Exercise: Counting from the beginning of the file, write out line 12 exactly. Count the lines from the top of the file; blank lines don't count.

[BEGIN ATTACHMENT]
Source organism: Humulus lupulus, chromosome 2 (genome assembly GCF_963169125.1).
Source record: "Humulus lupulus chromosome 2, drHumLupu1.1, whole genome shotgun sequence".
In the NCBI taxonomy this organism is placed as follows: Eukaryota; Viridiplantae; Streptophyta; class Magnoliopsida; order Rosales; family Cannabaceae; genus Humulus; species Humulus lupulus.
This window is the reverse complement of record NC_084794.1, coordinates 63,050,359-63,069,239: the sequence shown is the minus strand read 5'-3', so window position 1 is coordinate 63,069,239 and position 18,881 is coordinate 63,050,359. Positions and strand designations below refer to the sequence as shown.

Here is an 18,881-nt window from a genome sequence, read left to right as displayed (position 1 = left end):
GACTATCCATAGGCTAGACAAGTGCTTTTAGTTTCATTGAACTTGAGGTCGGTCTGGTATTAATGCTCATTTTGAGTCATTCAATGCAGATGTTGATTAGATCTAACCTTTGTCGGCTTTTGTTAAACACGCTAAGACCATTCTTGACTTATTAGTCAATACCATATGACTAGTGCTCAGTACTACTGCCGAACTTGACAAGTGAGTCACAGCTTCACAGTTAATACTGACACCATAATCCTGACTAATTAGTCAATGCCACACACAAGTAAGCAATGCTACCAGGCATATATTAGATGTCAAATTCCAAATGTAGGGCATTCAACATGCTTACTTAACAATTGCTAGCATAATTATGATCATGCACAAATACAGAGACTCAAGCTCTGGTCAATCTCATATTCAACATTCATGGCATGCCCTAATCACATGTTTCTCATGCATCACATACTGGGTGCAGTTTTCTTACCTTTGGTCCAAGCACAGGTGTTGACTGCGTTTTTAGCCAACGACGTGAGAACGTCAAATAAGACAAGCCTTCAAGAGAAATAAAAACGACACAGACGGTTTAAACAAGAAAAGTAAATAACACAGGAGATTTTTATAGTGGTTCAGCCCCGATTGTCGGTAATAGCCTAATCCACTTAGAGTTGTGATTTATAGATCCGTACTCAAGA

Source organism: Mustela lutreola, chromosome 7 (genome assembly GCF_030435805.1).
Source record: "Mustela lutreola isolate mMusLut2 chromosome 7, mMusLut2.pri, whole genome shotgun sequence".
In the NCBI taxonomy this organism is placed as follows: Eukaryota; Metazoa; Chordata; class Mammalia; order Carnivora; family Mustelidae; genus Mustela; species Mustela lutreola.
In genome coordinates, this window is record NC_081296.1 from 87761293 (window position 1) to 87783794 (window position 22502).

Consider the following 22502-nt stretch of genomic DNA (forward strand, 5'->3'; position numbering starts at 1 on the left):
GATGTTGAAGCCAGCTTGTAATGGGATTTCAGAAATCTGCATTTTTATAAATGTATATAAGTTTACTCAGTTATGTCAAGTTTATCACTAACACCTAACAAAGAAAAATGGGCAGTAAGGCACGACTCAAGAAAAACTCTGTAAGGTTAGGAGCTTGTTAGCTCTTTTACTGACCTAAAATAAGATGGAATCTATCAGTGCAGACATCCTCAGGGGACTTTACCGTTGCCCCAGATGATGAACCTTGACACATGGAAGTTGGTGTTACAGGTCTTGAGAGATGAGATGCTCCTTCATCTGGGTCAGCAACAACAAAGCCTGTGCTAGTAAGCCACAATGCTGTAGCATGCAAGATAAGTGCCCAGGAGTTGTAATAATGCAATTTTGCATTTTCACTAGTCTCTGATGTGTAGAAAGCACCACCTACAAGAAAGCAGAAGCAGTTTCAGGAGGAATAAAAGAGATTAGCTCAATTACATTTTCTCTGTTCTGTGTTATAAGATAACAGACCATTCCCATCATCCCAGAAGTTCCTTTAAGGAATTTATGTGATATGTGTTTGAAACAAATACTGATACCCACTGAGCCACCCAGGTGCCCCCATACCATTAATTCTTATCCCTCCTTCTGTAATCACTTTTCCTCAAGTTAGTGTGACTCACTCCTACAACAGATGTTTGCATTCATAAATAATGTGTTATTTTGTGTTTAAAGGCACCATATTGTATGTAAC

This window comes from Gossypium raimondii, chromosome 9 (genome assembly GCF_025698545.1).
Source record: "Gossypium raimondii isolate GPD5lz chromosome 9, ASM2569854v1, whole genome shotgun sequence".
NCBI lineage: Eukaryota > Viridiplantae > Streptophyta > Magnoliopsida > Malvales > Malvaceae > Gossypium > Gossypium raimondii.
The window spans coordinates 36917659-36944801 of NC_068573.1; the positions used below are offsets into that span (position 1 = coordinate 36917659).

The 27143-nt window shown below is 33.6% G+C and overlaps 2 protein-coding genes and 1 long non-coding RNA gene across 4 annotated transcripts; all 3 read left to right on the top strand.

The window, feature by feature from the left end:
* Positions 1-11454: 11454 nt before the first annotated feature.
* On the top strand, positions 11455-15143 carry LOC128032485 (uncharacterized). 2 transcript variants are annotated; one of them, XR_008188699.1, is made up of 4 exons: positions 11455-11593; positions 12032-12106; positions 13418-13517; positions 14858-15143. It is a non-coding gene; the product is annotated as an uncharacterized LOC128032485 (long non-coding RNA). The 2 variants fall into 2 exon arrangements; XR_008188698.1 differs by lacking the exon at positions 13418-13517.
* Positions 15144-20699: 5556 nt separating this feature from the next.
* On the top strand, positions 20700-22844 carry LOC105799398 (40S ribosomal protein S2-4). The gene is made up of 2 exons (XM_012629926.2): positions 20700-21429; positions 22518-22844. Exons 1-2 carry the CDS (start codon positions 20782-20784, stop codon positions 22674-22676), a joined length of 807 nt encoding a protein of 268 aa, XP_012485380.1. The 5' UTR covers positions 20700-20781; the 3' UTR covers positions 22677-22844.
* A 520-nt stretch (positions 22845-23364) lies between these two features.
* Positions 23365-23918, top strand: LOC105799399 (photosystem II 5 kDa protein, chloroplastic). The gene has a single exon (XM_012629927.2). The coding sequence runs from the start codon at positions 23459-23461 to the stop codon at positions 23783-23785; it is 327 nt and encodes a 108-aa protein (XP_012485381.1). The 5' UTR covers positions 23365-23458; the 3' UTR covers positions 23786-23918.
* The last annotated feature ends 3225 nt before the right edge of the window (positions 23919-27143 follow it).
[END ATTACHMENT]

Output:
GATGTTGAAGCCAGCTTGTAATGGGATTTCAGAAATCTGCATTTTTATAAATGTATATAAGTTTACTCAGTTATGTCAAGTTTATCACTAACACCTAACAAAGAAAAATGGGCAGTAAGGCACGACTCAAGAAAAACTCTGTAAGGTTAGGAGCTTGTTAGCTCTTTTACTGACCTAAAATAAGATGGAATCTATCAGTGCAGACATCCTCAGGGGACTTTACCGTTGCCCCAGATGATGAACCTTGACACATGGAAGTTGGTGTTACAGGTCTTGAGAGATGAGATGCTCCTTCATCTGGGTCAGCAACAACAAAGCCTGTGCTAGTAAGCCACAATGCTGTAGCATGCAAGATAAGTGCCCAGGAGTTGTAATAATGCAATTTTGCATTTTCACTAGTCTCTGATGTGTAGAAAGCACCACCTACAAGAAAGCAGAAGCAGTTTCAGGAGGAATAAAAGAGATTAGCTCAATTACATTTTCTCTGTTCTGTGTTATAAGATAACAGACCATTCCCATCATCCCAGAAGTTCCTTTAAGGAATTTATGTGATATGTGTTTGAAACAAATACTGATACCCACTGAGCCACCCAGGTGCCCCCATACCATTAATTCTTATCCCTCCTTCTGTAATCACTTTTCCTCAAGTTAGTGTGACTCACTCCTACAACAGATGTTTGCATTCATAAATAATGTGTTATTTTGTGTTTAAAGGCACCATATTGTATGTAAC